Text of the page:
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Retro

Top Gear’s Top 9: forgotten French luxo barges

The new DS 9 serves up the perfect excuse to revisit forgotten French fancies

  1. Renault Rambler

    The ultimate forgotten Frenchie, mainly because it was actually American. Yep, Renault needed to plug a gap at the top of its range in the 1960s and was already in a cooperation agreement with AMC, so it decided to stick its badges on a big American saloon.

    AMC Rambler Classics were shipped over to Belgium in parts and stuck back together at Renault’s Haren factory. The Rambler was on sale in Europe for five years, but was - perhaps understandably - a bit of a flop. 

    Image: RM Sotheby’s

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  2. Facel Vega Excellence

    We know you remember the Facel Vega – the glorious French coupe with a Chrysler V8 at its heart - but how often does the brilliantly-named four-door Excellence pop into your subconscious? Our guess is not very often, unless you’re really weird.

    Facel built 137 examples of the pre-facelift Excellence, which got suicide doors, a wraparound windscreen and almost 350bhp. Not bad for the late 1950s.

    Image: Bonhams

  3. Renault Safrane

    Unveiled in 1992, the Safrane was Renault’s most luxurious model until it was taken off sale in 2000. It didn’t look much different to the contemporary Laguna and sales were slow outside of France. There was a 3.0-litre twin-turbo V6 version with all-wheel drive, though, so it wasn’t all bad…

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  4. Peugeot 205 Gentry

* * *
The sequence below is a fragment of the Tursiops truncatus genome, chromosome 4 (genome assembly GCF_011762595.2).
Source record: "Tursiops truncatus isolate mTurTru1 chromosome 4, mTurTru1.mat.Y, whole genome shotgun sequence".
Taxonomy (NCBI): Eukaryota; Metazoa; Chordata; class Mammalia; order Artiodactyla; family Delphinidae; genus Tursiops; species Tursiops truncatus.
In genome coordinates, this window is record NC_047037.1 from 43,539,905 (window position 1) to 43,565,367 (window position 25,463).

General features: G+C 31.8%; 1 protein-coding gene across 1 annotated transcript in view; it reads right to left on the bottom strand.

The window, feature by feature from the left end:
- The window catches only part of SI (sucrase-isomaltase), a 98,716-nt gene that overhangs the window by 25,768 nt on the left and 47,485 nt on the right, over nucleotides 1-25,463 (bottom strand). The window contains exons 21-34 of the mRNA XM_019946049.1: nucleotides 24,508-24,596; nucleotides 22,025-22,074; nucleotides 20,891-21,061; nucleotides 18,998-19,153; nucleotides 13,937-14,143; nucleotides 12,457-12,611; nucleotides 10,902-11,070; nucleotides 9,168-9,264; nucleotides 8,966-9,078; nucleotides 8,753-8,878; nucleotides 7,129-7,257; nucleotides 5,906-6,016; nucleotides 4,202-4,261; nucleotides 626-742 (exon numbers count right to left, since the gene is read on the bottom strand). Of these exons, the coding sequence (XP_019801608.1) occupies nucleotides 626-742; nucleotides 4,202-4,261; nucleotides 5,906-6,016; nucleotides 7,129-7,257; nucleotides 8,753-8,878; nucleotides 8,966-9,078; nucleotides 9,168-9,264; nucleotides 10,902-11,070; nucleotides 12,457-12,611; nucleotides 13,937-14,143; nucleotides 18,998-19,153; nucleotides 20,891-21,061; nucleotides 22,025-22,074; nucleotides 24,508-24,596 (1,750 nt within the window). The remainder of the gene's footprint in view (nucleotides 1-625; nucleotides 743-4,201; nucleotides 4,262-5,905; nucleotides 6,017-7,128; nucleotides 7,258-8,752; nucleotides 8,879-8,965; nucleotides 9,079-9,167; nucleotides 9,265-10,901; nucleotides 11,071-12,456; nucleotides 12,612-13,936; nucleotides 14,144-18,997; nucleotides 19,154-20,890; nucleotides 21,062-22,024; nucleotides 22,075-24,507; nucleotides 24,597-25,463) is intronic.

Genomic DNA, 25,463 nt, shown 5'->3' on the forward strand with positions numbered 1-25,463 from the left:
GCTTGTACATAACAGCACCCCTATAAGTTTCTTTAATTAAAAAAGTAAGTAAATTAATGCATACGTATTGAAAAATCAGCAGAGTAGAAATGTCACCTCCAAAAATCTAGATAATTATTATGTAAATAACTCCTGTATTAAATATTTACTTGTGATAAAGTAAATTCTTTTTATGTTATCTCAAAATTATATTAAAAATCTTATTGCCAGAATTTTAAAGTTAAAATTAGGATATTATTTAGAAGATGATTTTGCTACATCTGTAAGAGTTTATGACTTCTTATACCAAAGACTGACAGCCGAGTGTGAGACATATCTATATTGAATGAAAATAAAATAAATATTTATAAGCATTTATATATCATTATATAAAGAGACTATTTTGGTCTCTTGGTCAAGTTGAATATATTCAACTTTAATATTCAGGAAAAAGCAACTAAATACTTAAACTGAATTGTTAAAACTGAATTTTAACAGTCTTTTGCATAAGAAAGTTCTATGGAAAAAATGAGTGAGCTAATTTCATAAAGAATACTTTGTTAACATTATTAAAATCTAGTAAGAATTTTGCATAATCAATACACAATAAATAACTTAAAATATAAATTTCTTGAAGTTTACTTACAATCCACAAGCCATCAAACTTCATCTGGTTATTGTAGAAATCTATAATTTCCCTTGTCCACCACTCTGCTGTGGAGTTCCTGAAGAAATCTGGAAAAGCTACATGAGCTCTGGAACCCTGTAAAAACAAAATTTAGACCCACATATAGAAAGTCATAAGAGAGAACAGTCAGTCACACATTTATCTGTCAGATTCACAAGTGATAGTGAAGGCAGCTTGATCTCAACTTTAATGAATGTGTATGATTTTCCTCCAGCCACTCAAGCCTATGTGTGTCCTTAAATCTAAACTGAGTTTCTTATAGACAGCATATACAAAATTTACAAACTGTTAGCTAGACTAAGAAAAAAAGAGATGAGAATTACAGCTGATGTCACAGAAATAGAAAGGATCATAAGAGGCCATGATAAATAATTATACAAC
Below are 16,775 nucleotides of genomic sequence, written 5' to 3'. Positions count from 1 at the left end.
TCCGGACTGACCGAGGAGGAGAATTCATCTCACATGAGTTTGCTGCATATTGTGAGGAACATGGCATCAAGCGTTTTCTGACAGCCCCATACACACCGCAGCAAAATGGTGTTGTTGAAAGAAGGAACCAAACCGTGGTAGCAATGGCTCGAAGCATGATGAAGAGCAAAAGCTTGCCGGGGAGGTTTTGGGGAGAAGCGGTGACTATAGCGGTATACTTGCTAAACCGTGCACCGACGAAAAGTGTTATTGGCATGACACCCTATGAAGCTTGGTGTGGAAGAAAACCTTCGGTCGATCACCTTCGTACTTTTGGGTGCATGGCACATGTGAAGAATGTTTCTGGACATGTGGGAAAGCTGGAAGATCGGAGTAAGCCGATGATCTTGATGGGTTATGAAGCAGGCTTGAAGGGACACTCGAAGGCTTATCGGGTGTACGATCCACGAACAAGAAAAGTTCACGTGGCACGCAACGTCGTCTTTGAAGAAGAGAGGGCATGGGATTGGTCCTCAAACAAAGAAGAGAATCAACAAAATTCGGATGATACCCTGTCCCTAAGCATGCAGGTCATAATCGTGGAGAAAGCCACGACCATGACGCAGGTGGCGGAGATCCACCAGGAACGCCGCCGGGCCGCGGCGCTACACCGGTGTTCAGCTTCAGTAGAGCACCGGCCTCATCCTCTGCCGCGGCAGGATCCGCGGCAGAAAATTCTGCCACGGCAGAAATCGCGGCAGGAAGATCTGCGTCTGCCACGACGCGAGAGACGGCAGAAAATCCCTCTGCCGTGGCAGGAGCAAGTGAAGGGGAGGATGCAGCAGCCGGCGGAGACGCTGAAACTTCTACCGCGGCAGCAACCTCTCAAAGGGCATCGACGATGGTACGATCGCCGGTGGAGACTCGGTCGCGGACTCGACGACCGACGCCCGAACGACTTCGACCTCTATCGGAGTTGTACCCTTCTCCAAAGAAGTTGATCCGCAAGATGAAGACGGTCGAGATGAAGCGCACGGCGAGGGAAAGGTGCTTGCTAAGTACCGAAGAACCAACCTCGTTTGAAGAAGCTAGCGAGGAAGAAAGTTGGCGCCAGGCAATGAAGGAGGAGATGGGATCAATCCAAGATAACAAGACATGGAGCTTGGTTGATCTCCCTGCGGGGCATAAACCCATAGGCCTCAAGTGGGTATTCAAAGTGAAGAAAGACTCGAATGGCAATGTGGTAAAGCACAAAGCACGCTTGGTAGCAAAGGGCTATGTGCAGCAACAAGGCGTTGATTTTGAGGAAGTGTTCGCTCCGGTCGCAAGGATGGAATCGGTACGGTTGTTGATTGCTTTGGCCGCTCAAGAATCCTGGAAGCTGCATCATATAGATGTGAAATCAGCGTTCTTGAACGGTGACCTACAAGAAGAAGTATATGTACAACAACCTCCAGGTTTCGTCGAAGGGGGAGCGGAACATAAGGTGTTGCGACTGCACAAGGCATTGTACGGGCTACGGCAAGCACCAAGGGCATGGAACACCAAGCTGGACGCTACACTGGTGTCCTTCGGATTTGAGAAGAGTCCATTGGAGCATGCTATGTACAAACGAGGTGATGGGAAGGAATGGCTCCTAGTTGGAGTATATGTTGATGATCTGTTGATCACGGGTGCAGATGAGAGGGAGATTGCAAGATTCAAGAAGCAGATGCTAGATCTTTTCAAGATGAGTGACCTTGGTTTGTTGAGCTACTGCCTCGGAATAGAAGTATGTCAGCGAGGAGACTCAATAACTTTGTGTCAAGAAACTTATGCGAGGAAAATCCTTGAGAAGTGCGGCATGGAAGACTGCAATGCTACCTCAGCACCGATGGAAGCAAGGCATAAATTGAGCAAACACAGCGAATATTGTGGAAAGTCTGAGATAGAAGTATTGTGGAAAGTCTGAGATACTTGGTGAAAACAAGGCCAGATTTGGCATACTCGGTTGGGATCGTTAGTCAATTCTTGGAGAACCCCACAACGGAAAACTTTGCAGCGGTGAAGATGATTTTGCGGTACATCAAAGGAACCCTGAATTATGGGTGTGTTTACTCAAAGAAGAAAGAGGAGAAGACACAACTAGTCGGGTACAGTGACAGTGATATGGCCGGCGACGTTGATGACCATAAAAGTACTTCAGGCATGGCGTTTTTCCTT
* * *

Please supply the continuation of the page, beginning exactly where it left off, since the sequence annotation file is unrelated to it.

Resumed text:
Hardly a barge, we know, but main French manufacturers have a habit of attemping luxury hatchbacks too. Think the Renault 5 Monaco, the Renault Clio Baccara and the Peugeot 205 and 206 Roland Garros editions. 

    Our favourite has to be the 205 Gentry, though. Available in either gold or green, the Gentry was given a full leather interior to go with its de-tuned 1.9 GTI engine and four-speed automatic gearbox. 

  5. DS 5

    Initially launched as the Citroen DS5, this odd crossover-cum-hatchback was supposed to be a BMW 3 Series rival. It became the DS space 5 in 2015 as Citroen sent its posh sub-brand off on a voyage of its own, but was culled just a few years later. Probably a decent second-hand bargain, if the old adage of large French cars and depreciation still rings true. 

  6. Bugatti 16C Galibier

    Does it get more luxo barge than the Galibier? We’re still seething that it never made production. What could be better than a luxury limo with four-wheel drive and a twin-supercharged version of the Veyron’s 8.0-litre W16 engine? Plus, with that aforementioned depreciation we’d probably be able to afford one in 3,984 years' time…

    And yes, for the purposes of this list at least, it is French.

  7. Renault Vel Satis

    Referred to as the inspiration for the Galibier (by absolutely nobody), the Vel Satis straddled the questionable boundary between MPV and executive saloon. It launched around the same time as the significantly more interesting two-door Avantime, but only one has since gained cult classic status. No prizes for guessing which.

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  8. Citroen XM

    Designed by Bertone and fitted with Citroen’s self-levelling, electronically controlled hydropneumatic suspension, the XM was clever but ultimately forgettable compared to its predecessors, the CX and the DS. A 1994 facelift meant it hung on until the year 2000, but sales collapsed towards the end of its life. 

  9. Renault 25 V6 Turbo

    We couldn’t finish on anything other than a front-wheel-drive saloon fitted with a turbocharged V6, could we? The 2.5-litre unit in the 25 Turbo was producing a whole 202bhp by the time it was taken off sale in 1992 as the Safrane stepped in.

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